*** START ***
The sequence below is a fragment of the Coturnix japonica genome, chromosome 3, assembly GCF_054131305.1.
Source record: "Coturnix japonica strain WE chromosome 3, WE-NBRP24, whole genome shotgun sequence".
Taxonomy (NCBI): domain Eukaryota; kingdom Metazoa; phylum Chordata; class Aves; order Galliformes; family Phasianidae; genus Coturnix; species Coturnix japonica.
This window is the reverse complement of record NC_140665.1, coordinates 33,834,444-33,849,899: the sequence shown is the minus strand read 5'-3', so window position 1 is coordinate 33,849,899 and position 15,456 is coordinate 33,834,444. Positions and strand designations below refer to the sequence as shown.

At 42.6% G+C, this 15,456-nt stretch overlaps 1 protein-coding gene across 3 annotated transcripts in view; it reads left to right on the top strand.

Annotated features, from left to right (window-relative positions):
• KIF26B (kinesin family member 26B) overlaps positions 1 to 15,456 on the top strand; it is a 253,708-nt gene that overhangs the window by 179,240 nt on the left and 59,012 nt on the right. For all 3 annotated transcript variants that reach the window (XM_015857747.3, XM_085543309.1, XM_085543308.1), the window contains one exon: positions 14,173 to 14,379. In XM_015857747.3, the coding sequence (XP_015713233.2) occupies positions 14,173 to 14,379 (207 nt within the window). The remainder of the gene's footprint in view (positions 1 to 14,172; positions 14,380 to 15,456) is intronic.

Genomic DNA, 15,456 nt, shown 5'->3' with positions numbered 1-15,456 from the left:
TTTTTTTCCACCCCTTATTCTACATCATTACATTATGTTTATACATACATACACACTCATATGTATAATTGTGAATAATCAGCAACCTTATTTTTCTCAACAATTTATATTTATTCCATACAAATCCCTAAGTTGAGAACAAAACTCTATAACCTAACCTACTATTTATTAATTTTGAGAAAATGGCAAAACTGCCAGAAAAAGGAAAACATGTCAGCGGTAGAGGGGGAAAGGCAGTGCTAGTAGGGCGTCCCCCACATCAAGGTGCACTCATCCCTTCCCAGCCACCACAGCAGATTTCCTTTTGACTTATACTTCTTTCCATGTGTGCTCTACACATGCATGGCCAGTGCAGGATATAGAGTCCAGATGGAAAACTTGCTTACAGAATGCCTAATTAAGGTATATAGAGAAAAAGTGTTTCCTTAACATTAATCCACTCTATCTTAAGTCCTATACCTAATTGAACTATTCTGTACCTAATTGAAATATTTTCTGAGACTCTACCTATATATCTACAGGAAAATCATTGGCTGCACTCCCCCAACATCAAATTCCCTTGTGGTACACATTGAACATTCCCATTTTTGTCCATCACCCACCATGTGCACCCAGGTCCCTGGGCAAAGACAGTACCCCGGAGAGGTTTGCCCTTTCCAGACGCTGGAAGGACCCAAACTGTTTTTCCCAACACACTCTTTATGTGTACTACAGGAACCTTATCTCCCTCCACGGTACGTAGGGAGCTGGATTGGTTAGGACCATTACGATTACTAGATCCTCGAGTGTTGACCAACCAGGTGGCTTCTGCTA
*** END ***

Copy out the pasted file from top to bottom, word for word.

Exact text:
The sequence below is a fragment of the Coturnix japonica genome, chromosome 3, assembly GCF_054131305.1.
Source record: "Coturnix japonica strain WE chromosome 3, WE-NBRP24, whole genome shotgun sequence".
Taxonomy (NCBI): domain Eukaryota; kingdom Metazoa; phylum Chordata; class Aves; order Galliformes; family Phasianidae; genus Coturnix; species Coturnix japonica.
This window is the reverse complement of record NC_140665.1, coordinates 33,834,444-33,849,899: the sequence shown is the minus strand read 5'-3', so window position 1 is coordinate 33,849,899 and position 15,456 is coordinate 33,834,444. Positions and strand designations below refer to the sequence as shown.

At 42.6% G+C, this 15,456-nt stretch overlaps 1 protein-coding gene across 3 annotated transcripts in view; it reads left to right on the top strand.

Annotated features, from left to right (window-relative positions):
• KIF26B (kinesin family member 26B) overlaps positions 1 to 15,456 on the top strand; it is a 253,708-nt gene that overhangs the window by 179,240 nt on the left and 59,012 nt on the right. For all 3 annotated transcript variants that reach the window (XM_015857747.3, XM_085543309.1, XM_085543308.1), the window contains one exon: positions 14,173 to 14,379. In XM_015857747.3, the coding sequence (XP_015713233.2) occupies positions 14,173 to 14,379 (207 nt within the window). The remainder of the gene's footprint in view (positions 1 to 14,172; positions 14,380 to 15,456) is intronic.

Genomic DNA, 15,456 nt, shown 5'->3' with positions numbered 1-15,456 from the left:
TTTTTTTCCACCCCTTATTCTACATCATTACATTATGTTTATACATACATACACACTCATATGTATAATTGTGAATAATCAGCAACCTTATTTTTCTCAACAATTTATATTTATTCCATACAAATCCCTAAGTTGAGAACAAAACTCTATAACCTAACCTACTATTTATTAATTTTGAGAAAATGGCAAAACTGCCAGAAAAAGGAAAACATGTCAGCGGTAGAGGGGGAAAGGCAGTGCTAGTAGGGCGTCCCCCACATCAAGGTGCACTCATCCCTTCCCAGCCACCACAGCAGATTTCCTTTTGACTTATACTTCTTTCCATGTGTGCTCTACACATGCATGGCCAGTGCAGGATATAGAGTCCAGATGGAAAACTTGCTTACAGAATGCCTAATTAAGGTATATAGAGAAAAAGTGTTTCCTTAACATTAATCCACTCTATCTTAAGTCCTATACCTAATTGAACTATTCTGTACCTAATTGAAATATTTTCTGAGACTCTACCTATATATCTACAGGAAAATCATTGGCTGCACTCCCCCAACATCAAATTCCCTTGTGGTACACATTGAACATTCCCATTTTTGTCCATCACCCACCATGTGCACCCAGGTCCCTGGGCAAAGACAGTACCCCGGAGAGGTTTGCCCTTTCCAGACGCTGGAAGGACCCAAACTGTTTTTCCCAACACACTCTTTATGTGTACTACAGGAACCTTATCTCCCTCCACGGTACGTAGGGAGCTGGATTGGTTAGGACCATTACGATTACTAGATCCTCGAGTGTTGACCAACCAGGTGGCTTCTGCTA